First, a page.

By Dianne Feinstein
Originally appeared in the Los Angeles Daily News

As the college graduation season begins in earnest, students throughout Los Angeles are getting an earful of sage advice from commencement speakers.

The lessons are inspirational: Follow your dreams, reach for the stars. America is still the land of opportunity, and hard work is still a pathway to success.

Unfortunately, as mortar boards are tossed into the air in celebration and hope, they fall back to college graduates now saddled with often crippling student loan debt. For many, this burden will last for decades.

Student loan debt is certainly not a fitting topic for a commencement speech, but it’s an issue we must confront — not only for thousands of college graduates who deserve a fair shot, but also for our economy.

Student loan debt, coupled with the rising cost of higher education, demands immediate attention.

It is well known that the price tag for a college degree keeps climbing. Between 1985 and 2011, tuition and fees rose at four times the rate of inflation. Just over the past year, costs have risen about 3 percent for the average student attending a public college or university.

At UCLA, tuition for a California resident is $12,862. Non-residents pay a staggering $35,743.

When you include housing, food, books and other fees, it’s clear that higher education is becoming difficult for many Americans to afford.

In order to cover these costs, more and more students are forced to rely heavily on student loans.

For these students, the specter of debt after graduation looms especially large.

Today, around 38 million students owe more than $1.1 trillion in student loan debt. That’s nearly 30 percent greater than total credit card debt for the entire country.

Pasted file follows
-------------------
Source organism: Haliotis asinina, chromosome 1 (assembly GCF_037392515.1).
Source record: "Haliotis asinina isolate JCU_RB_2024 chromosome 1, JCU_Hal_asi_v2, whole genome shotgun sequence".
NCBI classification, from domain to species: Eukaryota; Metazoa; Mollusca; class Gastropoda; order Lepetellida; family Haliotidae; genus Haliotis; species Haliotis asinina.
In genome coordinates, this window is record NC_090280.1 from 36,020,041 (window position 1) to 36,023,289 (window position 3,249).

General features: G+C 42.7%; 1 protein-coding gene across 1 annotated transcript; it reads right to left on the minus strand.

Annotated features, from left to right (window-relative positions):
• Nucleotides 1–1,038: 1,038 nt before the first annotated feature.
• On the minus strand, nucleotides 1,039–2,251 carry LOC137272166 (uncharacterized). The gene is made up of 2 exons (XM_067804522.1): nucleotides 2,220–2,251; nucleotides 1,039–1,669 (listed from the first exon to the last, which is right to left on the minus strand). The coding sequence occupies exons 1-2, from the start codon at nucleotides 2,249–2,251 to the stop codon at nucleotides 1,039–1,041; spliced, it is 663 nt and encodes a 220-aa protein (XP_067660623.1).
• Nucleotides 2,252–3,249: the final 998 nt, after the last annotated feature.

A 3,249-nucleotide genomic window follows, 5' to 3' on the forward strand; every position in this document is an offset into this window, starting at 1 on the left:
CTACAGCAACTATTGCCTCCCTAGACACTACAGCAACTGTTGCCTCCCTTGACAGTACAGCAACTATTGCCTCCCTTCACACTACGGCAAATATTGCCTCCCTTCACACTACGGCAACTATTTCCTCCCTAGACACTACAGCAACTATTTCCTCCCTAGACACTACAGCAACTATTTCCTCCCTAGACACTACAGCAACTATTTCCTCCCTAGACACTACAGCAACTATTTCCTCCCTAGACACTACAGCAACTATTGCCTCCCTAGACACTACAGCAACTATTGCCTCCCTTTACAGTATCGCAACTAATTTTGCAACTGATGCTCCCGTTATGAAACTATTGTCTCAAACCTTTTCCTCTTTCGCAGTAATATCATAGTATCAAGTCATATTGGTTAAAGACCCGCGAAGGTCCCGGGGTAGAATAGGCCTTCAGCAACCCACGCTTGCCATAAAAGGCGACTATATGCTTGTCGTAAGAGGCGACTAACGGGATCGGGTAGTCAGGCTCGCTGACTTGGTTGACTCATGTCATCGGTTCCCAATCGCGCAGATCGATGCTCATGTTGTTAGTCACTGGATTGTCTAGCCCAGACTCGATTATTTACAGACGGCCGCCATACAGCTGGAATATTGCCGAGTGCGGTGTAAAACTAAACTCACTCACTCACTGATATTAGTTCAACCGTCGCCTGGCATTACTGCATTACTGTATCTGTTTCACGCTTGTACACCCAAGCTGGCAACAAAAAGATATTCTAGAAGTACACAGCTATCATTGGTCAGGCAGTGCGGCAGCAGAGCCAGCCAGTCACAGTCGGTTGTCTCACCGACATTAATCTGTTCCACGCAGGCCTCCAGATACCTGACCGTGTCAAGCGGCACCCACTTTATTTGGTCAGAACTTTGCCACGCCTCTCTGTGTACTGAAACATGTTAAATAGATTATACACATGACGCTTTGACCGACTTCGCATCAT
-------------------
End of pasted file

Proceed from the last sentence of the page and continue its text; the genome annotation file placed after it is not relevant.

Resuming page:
The average student loan debt for UC graduates now stands at around $20,500. California’s high cost of living, combined with steep interest rates, compounds the problem.

And it’s not just a challenge for pocketbooks. High levels of student loan debt can have far-reaching effects on graduates for many years.

Debt can influence personal decisions such as career choice, when to start a family, whether to open a business and when to buy a home.

Massachusetts Sen. Elizabeth Warren and colleagues are working on a bill that I think is a good first step. It would allow many individuals with existing student loan debt — often with interest rates between 8 and 9 percent, sometimes much higher — to refinance at much lower interest rates, often below 4 percent.

What this means is repayment costs would be cut by hundreds or even thousands of dollars a year. It’s just one way we can mitigate the high costs of repaying student loans.

I urge Congress to pass a bill that will allow students to refinance these loans to help manage their debt.

For our economy, it means more money that graduates can spend and greater economic stability from which to plan major life events.

In the spirit of commencement speeches, I would like to offer some advice to my fellow lawmakers in Washington.

College costs continue to rise and student loan debt threatens to price many Americans out of a college education and out of the middle class. To counter that, Congress must take quick action to offer a fair shot to all Americans and help young adults follow their dreams and achieve success.

And to all of this year’s graduates, a hearty congratulations!

Dianne Feinstein is a U.S. senator representing California.